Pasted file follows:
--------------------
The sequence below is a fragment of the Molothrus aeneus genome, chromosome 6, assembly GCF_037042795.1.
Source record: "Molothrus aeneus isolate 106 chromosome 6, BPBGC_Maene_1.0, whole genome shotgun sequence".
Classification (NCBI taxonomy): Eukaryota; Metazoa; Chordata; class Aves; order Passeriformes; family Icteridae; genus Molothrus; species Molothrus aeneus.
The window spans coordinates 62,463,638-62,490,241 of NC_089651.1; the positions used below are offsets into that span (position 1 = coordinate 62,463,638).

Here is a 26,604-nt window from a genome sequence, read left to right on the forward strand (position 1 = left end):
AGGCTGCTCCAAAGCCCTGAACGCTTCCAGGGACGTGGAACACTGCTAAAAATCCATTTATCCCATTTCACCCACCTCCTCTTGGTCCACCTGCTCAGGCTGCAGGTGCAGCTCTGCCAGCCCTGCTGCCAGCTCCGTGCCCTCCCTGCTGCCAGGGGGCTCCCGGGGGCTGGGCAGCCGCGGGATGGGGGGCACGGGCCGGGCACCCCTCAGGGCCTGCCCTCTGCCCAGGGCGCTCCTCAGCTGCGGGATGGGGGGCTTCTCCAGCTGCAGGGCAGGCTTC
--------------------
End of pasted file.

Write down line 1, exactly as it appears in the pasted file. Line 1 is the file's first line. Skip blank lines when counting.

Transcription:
The sequence below is a fragment of the Molothrus aeneus genome, chromosome 6, assembly GCF_037042795.1.